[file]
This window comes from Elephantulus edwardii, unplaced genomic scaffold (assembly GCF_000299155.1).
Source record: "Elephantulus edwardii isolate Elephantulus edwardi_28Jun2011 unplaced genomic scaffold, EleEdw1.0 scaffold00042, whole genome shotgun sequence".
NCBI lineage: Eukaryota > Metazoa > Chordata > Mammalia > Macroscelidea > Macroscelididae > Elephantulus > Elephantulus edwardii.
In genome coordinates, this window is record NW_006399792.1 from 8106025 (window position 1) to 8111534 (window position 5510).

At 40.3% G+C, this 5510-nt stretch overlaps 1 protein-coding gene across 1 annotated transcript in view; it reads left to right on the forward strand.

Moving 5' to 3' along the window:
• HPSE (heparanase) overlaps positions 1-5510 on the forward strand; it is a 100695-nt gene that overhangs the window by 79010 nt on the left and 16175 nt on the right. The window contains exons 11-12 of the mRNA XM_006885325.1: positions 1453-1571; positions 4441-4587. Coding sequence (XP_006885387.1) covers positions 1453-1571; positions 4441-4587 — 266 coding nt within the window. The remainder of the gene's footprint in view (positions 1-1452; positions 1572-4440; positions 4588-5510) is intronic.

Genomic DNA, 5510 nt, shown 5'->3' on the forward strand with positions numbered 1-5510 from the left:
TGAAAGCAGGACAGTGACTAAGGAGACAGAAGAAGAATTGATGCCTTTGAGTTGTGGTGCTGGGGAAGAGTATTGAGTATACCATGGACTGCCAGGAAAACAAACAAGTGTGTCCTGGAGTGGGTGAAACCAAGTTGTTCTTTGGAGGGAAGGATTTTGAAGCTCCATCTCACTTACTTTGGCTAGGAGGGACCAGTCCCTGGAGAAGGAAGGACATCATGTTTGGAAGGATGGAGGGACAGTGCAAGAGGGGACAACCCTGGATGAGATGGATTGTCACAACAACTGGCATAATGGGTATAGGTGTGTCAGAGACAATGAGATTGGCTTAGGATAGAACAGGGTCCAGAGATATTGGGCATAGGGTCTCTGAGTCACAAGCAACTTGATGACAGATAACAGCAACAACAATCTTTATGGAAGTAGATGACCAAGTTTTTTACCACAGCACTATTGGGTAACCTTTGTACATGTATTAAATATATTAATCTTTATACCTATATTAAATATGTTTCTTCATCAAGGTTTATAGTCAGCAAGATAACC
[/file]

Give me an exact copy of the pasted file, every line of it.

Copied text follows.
This window comes from Elephantulus edwardii, unplaced genomic scaffold (assembly GCF_000299155.1).
Source record: "Elephantulus edwardii isolate Elephantulus edwardi_28Jun2011 unplaced genomic scaffold, EleEdw1.0 scaffold00042, whole genome shotgun sequence".
NCBI lineage: Eukaryota > Metazoa > Chordata > Mammalia > Macroscelidea > Macroscelididae > Elephantulus > Elephantulus edwardii.
In genome coordinates, this window is record NW_006399792.1 from 8106025 (window position 1) to 8111534 (window position 5510).

At 40.3% G+C, this 5510-nt stretch overlaps 1 protein-coding gene across 1 annotated transcript in view; it reads left to right on the forward strand.

Moving 5' to 3' along the window:
• HPSE (heparanase) overlaps positions 1-5510 on the forward strand; it is a 100695-nt gene that overhangs the window by 79010 nt on the left and 16175 nt on the right. The window contains exons 11-12 of the mRNA XM_006885325.1: positions 1453-1571; positions 4441-4587. Coding sequence (XP_006885387.1) covers positions 1453-1571; positions 4441-4587 — 266 coding nt within the window. The remainder of the gene's footprint in view (positions 1-1452; positions 1572-4440; positions 4588-5510) is intronic.

Genomic DNA, 5510 nt, shown 5'->3' on the forward strand with positions numbered 1-5510 from the left:
TGAAAGCAGGACAGTGACTAAGGAGACAGAAGAAGAATTGATGCCTTTGAGTTGTGGTGCTGGGGAAGAGTATTGAGTATACCATGGACTGCCAGGAAAACAAACAAGTGTGTCCTGGAGTGGGTGAAACCAAGTTGTTCTTTGGAGGGAAGGATTTTGAAGCTCCATCTCACTTACTTTGGCTAGGAGGGACCAGTCCCTGGAGAAGGAAGGACATCATGTTTGGAAGGATGGAGGGACAGTGCAAGAGGGGACAACCCTGGATGAGATGGATTGTCACAACAACTGGCATAATGGGTATAGGTGTGTCAGAGACAATGAGATTGGCTTAGGATAGAACAGGGTCCAGAGATATTGGGCATAGGGTCTCTGAGTCACAAGCAACTTGATGACAGATAACAGCAACAACAATCTTTATGGAAGTAGATGACCAAGTTTTTTACCACAGCACTATTGGGTAACCTTTGTACATGTATTAAATATATTAATCTTTATACCTATATTAAATATGTTTCTTCATCAAGGTTTATAGTCAGCAAGATAACC